Railroader: Hearing loss at job led to decline in quality of life
HOLLIDAYSBURG – An Altoona railroader told a Blair County civil court jury Monday that he has lost half of his ability to hear because of the constant noise he was exposed to during his more that 30 years with Conrail and Norfolk Southern Railway.
John Bankert, 62, said he now has hearing aids that help him decipher conversation, listen to television and talk on the phone.
The hearing loss he suffered resulted in his being “taken out of service” by the railroad in 2009, which was 2 years before he intended to retire, he said.
It also forced Bankert to change his lifestyle, his attorney, Gerard J. Martillotti of Philadelphia said.
The former railroader is asking for monetary damages to cover his years of lost work and alterations he had to make in his lifestyle.
The lost wages could come to about $140,000, the jury was told.
Bankert has been hired as a security guard at the Altoona Area High School.
One problem Bankert said he faced was finding hearing aids that worked.
The railroad also presented its side of the case during opening addresses in Judge Timothy M. Sullivan’s courtroom.
“You are going to hear two very, very different stories,” said attorney T.H. Lyda of Pittsburgh, representing Conrail and Norfolk Southern.
Lyda said that in 1995, when Bankert’s hearing loss was only 4 percent – not the 50 percent or more where it is at today – he and the railroad settled the case for $1,500.
The company took steps to protect Bankert after his initial hearing loss was discovered. Lyda said that ear protection was provided for Bankert, who was a freight train conductor.
He claimed Bankert didn’t always wear the protective ear devices.
The railroad attorney said that the law does not require that the company create perfect conditions to avoid hearing loss.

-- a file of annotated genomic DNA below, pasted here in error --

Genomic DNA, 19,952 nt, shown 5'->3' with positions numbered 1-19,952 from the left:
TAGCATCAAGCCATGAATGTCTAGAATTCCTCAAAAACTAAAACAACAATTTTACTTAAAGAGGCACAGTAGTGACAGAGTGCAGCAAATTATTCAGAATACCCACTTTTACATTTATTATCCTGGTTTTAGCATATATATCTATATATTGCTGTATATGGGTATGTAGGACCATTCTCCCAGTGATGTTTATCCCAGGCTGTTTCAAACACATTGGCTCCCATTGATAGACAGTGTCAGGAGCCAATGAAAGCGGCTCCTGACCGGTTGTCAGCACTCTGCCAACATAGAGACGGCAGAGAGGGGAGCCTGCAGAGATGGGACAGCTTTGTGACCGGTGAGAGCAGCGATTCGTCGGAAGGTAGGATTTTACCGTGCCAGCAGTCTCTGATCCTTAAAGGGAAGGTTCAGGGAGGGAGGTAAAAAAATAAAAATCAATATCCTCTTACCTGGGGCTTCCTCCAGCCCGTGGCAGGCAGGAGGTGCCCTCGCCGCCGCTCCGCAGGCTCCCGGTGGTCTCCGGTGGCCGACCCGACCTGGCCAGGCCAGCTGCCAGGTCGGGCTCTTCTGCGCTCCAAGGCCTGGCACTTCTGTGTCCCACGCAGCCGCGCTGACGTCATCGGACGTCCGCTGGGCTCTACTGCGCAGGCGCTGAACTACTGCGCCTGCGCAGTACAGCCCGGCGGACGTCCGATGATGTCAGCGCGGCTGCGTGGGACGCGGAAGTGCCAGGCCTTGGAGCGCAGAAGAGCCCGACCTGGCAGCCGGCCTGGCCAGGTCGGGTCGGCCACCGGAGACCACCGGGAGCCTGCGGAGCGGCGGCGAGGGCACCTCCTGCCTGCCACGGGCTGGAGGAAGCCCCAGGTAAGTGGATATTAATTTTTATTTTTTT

The law only requires “reasonable” steps to help injured workers, and Lyda claimed that railroad in the Bankert case met its burden.
He said Bankert did not initially tell the railroad about his severe hearing loss, and he suggested that a noisy work environment might not be the only cause of Bankert’s problems.
Bankert was involved in a traffic accident in the 1980s that could have contributed to today’s problems, and he pointed out that Bankert’s father, who never worked for the railroad, wears a hearing aid.
He suggested that age and genetics may have contributed to the hearing loss.
Bankert took the witness stand Monday and explained that his job in the Altoona yard between 1995 and 2009 required him to put together trains, sometimes up to two miles long, and then ride those trains to their destination.
He was daily exposed to very loud engines, the “squeal” of retarders on the brake system, constant beeping, the discharge of air hoses, horns, bells and other noise sources.
While the railroad said he didn’t wear his protective ear muffs, Bankert said he did. But he explained that he often took them off when in the yard because he had to be aware of what was happening around him and because he had to communicate by radio with the yard master.
The lawsuit is being brought under the Federal Employees Liability Act, which, according to Martillotti, requires that the railroad provide a “reasonably safe work place.”
The railroad claimed federal regulations required it to remove Bankert from service after his severe hearing loss became known in January 2009.
Mirror Staff Writer Phil Ray is at 946-7468.